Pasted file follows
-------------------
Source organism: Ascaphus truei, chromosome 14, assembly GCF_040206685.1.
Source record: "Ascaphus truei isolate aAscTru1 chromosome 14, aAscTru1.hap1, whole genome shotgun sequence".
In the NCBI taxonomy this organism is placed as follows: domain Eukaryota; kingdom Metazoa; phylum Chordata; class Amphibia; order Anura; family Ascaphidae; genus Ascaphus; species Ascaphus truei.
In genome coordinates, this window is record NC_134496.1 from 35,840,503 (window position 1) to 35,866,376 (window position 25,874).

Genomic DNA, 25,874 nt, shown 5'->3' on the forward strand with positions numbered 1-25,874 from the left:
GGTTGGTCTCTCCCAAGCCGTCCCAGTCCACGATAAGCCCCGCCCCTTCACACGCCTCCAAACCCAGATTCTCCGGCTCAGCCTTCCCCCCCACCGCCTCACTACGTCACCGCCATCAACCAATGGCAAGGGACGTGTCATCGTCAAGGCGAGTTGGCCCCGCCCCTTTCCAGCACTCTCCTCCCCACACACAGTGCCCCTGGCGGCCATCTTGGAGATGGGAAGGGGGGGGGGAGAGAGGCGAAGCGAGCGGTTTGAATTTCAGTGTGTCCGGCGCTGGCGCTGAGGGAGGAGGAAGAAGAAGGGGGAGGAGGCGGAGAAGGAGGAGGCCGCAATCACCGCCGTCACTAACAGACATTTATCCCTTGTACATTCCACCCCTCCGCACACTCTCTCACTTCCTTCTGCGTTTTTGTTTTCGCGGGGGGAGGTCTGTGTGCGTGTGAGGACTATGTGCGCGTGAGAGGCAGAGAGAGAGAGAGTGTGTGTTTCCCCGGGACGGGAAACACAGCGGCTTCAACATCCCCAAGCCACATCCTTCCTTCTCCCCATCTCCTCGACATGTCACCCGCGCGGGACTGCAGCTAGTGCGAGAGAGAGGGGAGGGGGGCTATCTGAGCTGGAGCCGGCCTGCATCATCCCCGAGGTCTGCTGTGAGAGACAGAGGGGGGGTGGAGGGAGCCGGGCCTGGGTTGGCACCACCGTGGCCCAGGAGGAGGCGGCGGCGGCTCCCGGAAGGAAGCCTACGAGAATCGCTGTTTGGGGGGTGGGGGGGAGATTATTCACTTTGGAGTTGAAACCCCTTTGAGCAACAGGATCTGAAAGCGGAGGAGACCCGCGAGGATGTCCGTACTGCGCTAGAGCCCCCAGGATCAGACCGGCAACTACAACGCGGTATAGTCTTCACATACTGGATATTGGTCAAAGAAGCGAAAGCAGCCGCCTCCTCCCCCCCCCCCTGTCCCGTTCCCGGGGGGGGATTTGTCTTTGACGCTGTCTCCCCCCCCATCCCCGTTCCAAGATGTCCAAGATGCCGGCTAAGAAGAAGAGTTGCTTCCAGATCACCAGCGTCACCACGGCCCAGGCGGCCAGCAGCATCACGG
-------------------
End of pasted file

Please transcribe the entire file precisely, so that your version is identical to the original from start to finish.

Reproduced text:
Source organism: Ascaphus truei, chromosome 14, assembly GCF_040206685.1.
Source record: "Ascaphus truei isolate aAscTru1 chromosome 14, aAscTru1.hap1, whole genome shotgun sequence".
In the NCBI taxonomy this organism is placed as follows: domain Eukaryota; kingdom Metazoa; phylum Chordata; class Amphibia; order Anura; family Ascaphidae; genus Ascaphus; species Ascaphus truei.
In genome coordinates, this window is record NC_134496.1 from 35,840,503 (window position 1) to 35,866,376 (window position 25,874).

Genomic DNA, 25,874 nt, shown 5'->3' on the forward strand with positions numbered 1-25,874 from the left:
GGTTGGTCTCTCCCAAGCCGTCCCAGTCCACGATAAGCCCCGCCCCTTCACACGCCTCCAAACCCAGATTCTCCGGCTCAGCCTTCCCCCCCACCGCCTCACTACGTCACCGCCATCAACCAATGGCAAGGGACGTGTCATCGTCAAGGCGAGTTGGCCCCGCCCCTTTCCAGCACTCTCCTCCCCACACACAGTGCCCCTGGCGGCCATCTTGGAGATGGGAAGGGGGGGGGGAGAGAGGCGAAGCGAGCGGTTTGAATTTCAGTGTGTCCGGCGCTGGCGCTGAGGGAGGAGGAAGAAGAAGGGGGAGGAGGCGGAGAAGGAGGAGGCCGCAATCACCGCCGTCACTAACAGACATTTATCCCTTGTACATTCCACCCCTCCGCACACTCTCTCACTTCCTTCTGCGTTTTTGTTTTCGCGGGGGGAGGTCTGTGTGCGTGTGAGGACTATGTGCGCGTGAGAGGCAGAGAGAGAGAGAGTGTGTGTTTCCCCGGGACGGGAAACACAGCGGCTTCAACATCCCCAAGCCACATCCTTCCTTCTCCCCATCTCCTCGACATGTCACCCGCGCGGGACTGCAGCTAGTGCGAGAGAGAGGGGAGGGGGGCTATCTGAGCTGGAGCCGGCCTGCATCATCCCCGAGGTCTGCTGTGAGAGACAGAGGGGGGGTGGAGGGAGCCGGGCCTGGGTTGGCACCACCGTGGCCCAGGAGGAGGCGGCGGCGGCTCCCGGAAGGAAGCCTACGAGAATCGCTGTTTGGGGGGTGGGGGGGAGATTATTCACTTTGGAGTTGAAACCCCTTTGAGCAACAGGATCTGAAAGCGGAGGAGACCCGCGAGGATGTCCGTACTGCGCTAGAGCCCCCAGGATCAGACCGGCAACTACAACGCGGTATAGTCTTCACATACTGGATATTGGTCAAAGAAGCGAAAGCAGCCGCCTCCTCCCCCCCCCCCTGTCCCGTTCCCGGGGGGGGATTTGTCTTTGACGCTGTCTCCCCCCCCATCCCCGTTCCAAGATGTCCAAGATGCCGGCTAAGAAGAAGAGTTGCTTCCAGATCACCAGCGTCACCACGGCCCAGGCGGCCAGCAGCATCACGG